Selected Special Collections
Susan B. Anthony Collection
Library and papers of Susan B. Anthony
[Susan B. Anthony, full-length portrait, seated, facing left], The Prints and Photographs Division, Library of Congress.
In 1903 Susan B. Anthony (1820-1906), one of the founders of the woman suffrage movement in America, presented her personal library of feminist and antislavery literature to the Library of Congress. The collection contains inscribed volumes presented by admireres, the official reports of the national suffrage conventions, addresses made at congressional hearings after 1869, and files of reform periodicals such as the Women's Journal. In many of the 272 volumes Miss Anthony has written notes about the donor or author. Perhaps the outstanding feature of the library is Miss Anthony's thirty-three scrapbooks of newspaper clippings, programs, handbills, and memorabilia. The scrapbooks were begun at the suggestion of her father in 1855 and document changes in public opinion toward Miss Anthony and the suffrage movement. Also see the blog post:Celebrating Creative Women: Highlights from an exhibit on women's rights and the webcast: Catch the Suffragists' Spirit: The Millers' Suffrage Scrapbooks.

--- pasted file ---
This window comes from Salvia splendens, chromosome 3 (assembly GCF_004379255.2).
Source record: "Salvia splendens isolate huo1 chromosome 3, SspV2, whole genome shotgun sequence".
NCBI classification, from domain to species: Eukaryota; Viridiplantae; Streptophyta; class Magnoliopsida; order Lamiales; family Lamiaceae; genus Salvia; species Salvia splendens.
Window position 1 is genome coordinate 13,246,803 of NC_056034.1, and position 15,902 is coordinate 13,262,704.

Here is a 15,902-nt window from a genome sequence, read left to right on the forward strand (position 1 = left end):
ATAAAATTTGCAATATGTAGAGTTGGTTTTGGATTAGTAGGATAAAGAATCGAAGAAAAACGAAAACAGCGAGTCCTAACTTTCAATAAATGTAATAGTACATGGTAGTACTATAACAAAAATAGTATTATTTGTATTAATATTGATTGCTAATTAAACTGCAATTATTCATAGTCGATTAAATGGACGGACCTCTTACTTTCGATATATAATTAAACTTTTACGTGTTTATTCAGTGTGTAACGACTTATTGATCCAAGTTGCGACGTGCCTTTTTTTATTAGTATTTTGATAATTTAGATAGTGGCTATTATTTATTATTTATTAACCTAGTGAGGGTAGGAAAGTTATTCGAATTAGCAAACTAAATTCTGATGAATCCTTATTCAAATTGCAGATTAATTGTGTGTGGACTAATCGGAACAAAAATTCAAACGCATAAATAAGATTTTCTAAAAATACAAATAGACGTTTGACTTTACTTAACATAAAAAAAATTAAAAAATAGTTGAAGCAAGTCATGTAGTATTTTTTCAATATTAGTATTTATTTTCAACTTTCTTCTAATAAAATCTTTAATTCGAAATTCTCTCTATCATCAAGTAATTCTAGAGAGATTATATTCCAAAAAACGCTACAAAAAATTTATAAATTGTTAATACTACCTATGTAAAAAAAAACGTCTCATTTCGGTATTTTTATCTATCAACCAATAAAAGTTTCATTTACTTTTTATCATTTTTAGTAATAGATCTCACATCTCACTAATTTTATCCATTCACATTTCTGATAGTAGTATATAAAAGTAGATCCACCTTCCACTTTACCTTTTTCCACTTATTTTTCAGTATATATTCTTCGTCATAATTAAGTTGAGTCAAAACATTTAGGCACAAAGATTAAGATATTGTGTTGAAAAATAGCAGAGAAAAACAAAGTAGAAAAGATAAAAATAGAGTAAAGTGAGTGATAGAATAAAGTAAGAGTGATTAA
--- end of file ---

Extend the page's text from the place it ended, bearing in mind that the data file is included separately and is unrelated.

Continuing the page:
Digitized Materials From the Susan B. Anthony Collection
||Wollstonecraft, Mary, 1759-1797. A vindication of the rights of woman: with strictures on moral and political subjects. Philadelphia: Printed by William Gibbons ..., 1792.
Page Turner - Bibliographic Information
||In her inscription in this copy of Uncle Tom's Cabin, Susan B. Anthony explains the book was originally given to well-known anti-slavery and women's rights advocate Lydia Mott (1793-1880) by her friend William Topp, a tailor and African- American abolitionist from Albany, New York. In 1874, Lydia Mott gave the book to Susan B. Anthony.
Like collections include: Carrie Chapman Catt Collection: Library and papers of Carrie Chapman Catt, president of the National American Woman Suffrage Association.
Also see: The Library of Susan B. Anthony by Leonard N. Beck from The Quarterly Journal of the Library of Congress, Vol. 28, No. 2 (APRIL 1971), pp. 137-143